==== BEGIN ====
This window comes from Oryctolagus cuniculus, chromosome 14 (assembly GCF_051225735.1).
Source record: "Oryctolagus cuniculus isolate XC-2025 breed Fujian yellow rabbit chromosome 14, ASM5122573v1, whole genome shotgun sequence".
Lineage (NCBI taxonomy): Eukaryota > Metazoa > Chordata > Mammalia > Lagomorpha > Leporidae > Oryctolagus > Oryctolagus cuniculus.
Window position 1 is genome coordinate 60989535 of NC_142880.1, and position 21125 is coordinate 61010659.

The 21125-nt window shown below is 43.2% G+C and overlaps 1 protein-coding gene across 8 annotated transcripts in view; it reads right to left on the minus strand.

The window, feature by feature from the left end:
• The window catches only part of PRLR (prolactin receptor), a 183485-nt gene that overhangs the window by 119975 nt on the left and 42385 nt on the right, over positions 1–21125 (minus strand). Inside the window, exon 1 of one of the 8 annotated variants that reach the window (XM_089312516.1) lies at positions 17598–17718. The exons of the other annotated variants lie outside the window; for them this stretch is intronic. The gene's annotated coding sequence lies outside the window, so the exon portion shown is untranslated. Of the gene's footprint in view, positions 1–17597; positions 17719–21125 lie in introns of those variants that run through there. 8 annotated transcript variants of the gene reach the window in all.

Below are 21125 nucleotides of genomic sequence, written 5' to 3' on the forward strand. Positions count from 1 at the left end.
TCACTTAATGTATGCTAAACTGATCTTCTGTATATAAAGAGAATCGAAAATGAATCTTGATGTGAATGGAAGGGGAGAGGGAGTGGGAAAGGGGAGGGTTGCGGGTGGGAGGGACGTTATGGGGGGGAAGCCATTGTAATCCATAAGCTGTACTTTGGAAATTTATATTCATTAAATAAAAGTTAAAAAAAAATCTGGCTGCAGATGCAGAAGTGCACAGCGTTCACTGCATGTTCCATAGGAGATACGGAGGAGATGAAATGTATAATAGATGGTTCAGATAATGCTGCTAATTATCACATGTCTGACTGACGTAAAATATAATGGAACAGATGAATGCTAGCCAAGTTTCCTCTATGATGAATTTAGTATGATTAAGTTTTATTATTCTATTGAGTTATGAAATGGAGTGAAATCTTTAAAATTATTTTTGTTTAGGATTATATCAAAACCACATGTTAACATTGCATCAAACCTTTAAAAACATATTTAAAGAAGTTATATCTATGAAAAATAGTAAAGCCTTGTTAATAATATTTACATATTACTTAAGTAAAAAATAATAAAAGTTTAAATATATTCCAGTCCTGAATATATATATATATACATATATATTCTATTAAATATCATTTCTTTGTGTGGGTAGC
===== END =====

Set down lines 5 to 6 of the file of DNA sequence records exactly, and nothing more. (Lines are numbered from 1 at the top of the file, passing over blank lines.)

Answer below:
The 21125-nt window shown below is 43.2% G+C and overlaps 1 protein-coding gene across 8 annotated transcripts in view; it reads right to left on the minus strand.

The window, feature by feature from the left end: